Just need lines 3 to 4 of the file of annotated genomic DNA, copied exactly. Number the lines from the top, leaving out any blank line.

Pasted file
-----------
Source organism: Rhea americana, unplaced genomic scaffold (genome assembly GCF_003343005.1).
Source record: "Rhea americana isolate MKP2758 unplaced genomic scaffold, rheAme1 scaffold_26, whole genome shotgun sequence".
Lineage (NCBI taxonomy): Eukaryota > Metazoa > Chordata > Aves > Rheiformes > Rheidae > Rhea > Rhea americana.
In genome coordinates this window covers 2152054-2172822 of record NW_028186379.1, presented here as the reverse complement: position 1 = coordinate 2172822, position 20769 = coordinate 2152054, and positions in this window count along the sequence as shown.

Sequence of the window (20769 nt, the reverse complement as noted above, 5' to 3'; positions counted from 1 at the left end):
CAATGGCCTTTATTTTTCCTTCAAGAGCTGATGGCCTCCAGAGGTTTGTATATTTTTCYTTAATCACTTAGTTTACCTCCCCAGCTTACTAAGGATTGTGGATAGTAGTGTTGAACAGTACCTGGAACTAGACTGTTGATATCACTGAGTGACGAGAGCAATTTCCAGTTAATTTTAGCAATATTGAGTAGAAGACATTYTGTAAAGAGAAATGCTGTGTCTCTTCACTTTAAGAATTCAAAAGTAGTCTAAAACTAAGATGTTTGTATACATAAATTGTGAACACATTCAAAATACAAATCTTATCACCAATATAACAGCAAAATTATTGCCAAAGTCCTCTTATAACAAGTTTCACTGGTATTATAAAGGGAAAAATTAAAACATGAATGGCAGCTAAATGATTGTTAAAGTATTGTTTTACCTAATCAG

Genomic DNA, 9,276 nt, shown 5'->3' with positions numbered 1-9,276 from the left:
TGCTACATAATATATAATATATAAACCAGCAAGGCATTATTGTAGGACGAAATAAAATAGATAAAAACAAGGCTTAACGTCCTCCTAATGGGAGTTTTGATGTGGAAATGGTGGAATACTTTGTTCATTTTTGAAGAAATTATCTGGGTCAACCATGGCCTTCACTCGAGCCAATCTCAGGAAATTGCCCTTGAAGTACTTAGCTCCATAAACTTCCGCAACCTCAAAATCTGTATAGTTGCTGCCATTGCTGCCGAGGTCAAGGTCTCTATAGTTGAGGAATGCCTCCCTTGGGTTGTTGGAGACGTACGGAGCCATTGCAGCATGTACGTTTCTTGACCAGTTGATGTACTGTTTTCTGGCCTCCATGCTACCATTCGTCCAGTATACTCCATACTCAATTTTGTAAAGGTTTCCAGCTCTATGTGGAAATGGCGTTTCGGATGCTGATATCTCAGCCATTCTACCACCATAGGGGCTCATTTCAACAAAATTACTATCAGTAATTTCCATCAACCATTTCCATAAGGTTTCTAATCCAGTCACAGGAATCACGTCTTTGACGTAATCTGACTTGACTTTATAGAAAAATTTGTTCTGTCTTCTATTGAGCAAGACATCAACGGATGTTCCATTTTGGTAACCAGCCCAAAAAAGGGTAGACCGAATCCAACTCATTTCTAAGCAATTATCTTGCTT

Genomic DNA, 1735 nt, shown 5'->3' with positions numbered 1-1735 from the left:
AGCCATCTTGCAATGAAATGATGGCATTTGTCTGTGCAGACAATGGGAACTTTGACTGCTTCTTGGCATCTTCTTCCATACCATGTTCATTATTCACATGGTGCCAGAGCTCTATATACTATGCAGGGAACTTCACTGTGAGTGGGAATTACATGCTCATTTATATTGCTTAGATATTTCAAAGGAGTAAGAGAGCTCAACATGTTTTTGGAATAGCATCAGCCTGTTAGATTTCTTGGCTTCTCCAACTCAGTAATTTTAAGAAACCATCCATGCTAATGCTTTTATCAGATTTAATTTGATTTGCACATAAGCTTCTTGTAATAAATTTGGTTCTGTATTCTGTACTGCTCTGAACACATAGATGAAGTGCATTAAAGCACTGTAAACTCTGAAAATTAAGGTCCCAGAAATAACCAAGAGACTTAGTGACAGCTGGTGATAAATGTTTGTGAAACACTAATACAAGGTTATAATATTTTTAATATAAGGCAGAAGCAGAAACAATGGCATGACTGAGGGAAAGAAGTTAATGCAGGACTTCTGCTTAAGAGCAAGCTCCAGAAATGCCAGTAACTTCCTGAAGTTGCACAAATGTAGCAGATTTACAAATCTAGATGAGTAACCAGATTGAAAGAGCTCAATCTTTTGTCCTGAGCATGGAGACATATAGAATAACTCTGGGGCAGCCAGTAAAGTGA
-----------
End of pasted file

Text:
Lineage (NCBI taxonomy): Eukaryota > Metazoa > Chordata > Aves > Rheiformes > Rheidae > Rhea > Rhea americana.
In genome coordinates this window covers 2152054-2172822 of record NW_028186379.1, presented here as the reverse complement: position 1 = coordinate 2172822, position 20769 = coordinate 2152054, and positions in this window count along the sequence as shown.